Given how quickly many gardeners learned and affirmed the gardener’s definitions for “quantities”, it is time to move on to how gardeners define “time”.
So gather around all you new gardeners, here’s some insider informaton on the language gardeners use to describe “time”.
But first, remember that it is true what the philosophers tell us, time does stand still in a garden. This fact alone shapes how gardeners define time. So with that in mind, here are four phrases used to define “time” in a garden.
Just a minute
A gardener will often use the phrase “just a minute” to describe the amount of time that it will take to do something simple in the garden that doesn’t require them to change out of their “street clothes” into gardening togs. For example, a gardener might be walking out to her car to go to a movie and see a dead branch in the middle of an otherwise healthy shrub. She’ll then holler out, “I’m going to go get the pruners and trim that branch out before we leave. It will take just a minute.”
But we know from observation that total elapsed time for “just a minute” in a garden is often as long as 30 minutes outside of the garden. This is because the gardener goes to get the pruners, which aren’t where she left them, so she actually goes to find the pruners, and then once she finds them she sees that a few container plantings need some water. No way can she watch a movie knowing plants are suffering from lack of water. And since watering them will also take just a minute, she stops to do that, too. While standing there watering the plant she looks over to see a pretty bloom and accidently waters her shoes which causes her to have to go back inside to put on another pair of shoes. No problem, it will take just a minute!
When she finally goes back outside, she realizes she left the pruners on the other side of the garden where she was watering the containers, so she begins to walk back that way – it will take just a minute, stopping a few times to pull some weeds. Soon she has enough weeds in her hands that she decides to run them back to the compost bin on the edge of the vegetable garden. It will take just a minute. Once in the vegetable garden, she spots an almost perfect tomato, which of course she picks and takes inside. It will take just a minute. Then she remembers the dead branch and goes back out front to cut it back. It will take just a minute, after all. GADS!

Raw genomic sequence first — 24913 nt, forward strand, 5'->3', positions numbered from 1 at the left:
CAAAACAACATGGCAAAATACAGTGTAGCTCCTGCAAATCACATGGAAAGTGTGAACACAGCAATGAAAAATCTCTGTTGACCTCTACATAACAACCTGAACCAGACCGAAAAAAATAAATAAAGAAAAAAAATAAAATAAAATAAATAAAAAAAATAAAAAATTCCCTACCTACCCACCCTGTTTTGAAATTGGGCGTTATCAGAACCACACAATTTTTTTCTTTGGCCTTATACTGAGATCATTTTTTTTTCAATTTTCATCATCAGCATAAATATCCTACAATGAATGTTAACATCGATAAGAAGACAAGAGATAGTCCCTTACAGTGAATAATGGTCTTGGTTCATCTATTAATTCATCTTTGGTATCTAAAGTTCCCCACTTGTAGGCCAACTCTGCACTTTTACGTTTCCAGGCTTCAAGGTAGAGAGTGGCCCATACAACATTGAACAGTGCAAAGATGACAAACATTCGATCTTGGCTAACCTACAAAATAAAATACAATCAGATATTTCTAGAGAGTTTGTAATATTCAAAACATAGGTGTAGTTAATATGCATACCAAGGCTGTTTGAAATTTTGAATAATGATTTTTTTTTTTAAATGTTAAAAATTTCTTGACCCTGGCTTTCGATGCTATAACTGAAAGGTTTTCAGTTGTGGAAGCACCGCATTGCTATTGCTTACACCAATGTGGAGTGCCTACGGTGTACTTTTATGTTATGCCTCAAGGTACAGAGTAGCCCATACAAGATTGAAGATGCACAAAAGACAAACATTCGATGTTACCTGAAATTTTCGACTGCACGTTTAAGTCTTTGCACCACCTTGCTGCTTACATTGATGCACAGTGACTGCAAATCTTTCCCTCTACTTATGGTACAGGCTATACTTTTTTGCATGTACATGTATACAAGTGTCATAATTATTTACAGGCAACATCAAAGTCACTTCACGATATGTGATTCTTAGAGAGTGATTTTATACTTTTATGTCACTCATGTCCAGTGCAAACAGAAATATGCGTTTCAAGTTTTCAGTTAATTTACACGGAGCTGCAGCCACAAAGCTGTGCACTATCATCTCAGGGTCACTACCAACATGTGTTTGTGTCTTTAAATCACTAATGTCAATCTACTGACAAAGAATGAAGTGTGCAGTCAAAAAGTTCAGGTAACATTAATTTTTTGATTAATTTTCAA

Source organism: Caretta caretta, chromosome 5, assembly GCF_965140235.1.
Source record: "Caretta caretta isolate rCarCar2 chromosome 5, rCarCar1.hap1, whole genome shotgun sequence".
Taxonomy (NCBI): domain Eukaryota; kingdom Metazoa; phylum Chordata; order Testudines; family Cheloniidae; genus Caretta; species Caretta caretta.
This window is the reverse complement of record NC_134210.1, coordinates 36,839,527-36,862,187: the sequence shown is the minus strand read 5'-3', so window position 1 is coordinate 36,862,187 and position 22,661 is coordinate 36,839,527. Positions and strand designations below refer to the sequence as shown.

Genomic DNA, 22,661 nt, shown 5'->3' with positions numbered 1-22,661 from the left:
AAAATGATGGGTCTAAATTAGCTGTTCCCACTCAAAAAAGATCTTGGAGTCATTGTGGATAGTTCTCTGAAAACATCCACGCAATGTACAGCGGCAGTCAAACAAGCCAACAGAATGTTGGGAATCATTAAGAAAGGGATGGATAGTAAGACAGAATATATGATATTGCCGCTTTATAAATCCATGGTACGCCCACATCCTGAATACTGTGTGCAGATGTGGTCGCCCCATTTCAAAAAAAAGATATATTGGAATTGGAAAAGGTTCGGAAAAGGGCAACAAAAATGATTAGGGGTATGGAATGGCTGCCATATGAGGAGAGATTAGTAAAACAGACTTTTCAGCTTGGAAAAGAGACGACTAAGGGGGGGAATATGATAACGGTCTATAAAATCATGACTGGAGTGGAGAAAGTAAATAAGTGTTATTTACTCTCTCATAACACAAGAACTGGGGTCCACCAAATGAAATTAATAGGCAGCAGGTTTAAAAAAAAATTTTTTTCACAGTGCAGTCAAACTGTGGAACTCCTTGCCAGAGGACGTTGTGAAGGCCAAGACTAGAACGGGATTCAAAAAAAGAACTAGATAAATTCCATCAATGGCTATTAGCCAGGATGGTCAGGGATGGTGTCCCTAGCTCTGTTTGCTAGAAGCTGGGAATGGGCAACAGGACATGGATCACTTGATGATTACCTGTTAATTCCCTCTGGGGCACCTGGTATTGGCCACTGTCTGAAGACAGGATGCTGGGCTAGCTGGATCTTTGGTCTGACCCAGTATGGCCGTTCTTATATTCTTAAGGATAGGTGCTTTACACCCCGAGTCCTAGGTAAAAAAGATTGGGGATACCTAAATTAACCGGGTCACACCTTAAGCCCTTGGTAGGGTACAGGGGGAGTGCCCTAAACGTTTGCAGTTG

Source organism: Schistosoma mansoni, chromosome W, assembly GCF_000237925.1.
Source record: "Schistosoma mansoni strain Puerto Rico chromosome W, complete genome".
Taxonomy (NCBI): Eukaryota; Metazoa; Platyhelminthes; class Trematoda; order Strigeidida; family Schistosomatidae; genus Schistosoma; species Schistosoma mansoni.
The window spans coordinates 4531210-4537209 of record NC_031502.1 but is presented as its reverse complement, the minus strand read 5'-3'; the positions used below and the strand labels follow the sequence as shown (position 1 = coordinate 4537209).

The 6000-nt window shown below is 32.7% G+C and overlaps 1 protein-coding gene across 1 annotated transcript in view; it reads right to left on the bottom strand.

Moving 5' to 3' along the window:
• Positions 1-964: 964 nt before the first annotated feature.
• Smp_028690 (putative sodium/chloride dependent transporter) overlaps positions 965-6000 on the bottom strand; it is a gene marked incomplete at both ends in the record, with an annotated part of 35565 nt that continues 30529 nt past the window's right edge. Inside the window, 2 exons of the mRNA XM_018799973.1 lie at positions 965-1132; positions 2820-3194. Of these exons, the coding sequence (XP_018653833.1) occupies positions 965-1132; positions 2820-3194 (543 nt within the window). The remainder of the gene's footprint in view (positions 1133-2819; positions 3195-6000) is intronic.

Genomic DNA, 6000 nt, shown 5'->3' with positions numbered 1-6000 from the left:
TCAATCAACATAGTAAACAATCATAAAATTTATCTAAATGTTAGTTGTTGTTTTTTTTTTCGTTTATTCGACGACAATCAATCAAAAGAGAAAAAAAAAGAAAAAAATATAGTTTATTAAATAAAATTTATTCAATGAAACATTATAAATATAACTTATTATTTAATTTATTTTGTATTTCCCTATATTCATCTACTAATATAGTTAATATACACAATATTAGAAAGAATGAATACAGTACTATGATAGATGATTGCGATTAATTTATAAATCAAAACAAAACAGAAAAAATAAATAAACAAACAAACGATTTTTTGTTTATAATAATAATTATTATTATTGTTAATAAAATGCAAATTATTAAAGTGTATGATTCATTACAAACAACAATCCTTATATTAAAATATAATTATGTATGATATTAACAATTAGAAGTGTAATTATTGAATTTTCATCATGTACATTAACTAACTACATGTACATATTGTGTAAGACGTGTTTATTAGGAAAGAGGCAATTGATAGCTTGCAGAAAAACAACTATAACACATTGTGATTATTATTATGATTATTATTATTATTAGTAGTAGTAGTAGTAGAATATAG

It all took “just a minute” and who cares about seeing all those movie previews anyway?
Gardeners use the phrase “not long” to answer questions about “how long will that take?” For example, how long will it take to dig up that flower bed? Not long. How long will it take to plant those bulbs? Not long. How long will it take to mow the lawn? Not long (No, the answer is not “too long” on that one.) What we really mean by “not long” is that we are willing to forsake housework, laundry, and other mundane activities to work out in the garden. In fact no matter where we are in the process of completing our latest project in the garden, the proper answer to any question about how long it will take, how long until it is finished or how much longer we will be outside in the garden, is “not long”.
In a bit
How often are we gardeners asked by someone outside the garden, “When are you going to stop gardening for the day?” The answer is “in a bit”. We use “in a bit” to indicate that at any time we will be finished in the garden and will come in. It could be in five minutes or it could be in five hours. It is most definitely in a bit. Really, given all that calls out for our attention in the garden, it really is next to impossible to accurately predict when we will call it quits for the day, so we use the standard “in a bit”.
“Later” can be a confusing term for new gardeners because it doesn’t actually describe time in a garden. It describes a time frame outside of the garden. For example, when the sun is shining and the garden is too lovely to leave, the answer to any question about when we are doing to do something that doesn’t involve gardening is “later”. “Later” we will clean house or wash clothes or go pick up little “Johnny” or “Jenny” from school because on nice days, we all know that there is never enough time in the garden. There will be time later in the wintertime, for example, to catch up on all the “out of garden” activities.
I hope these definitions of “time” help new gardeners speak the language of gardeners more confidently. As with the definitions of “quantity”, please do not share this information with non-gardeners. It would take too long to explain it to them! And there is never enough time in the garden as it is, so we don’t need something like explaining ourselves to non-gardeners to distract us. Thank you!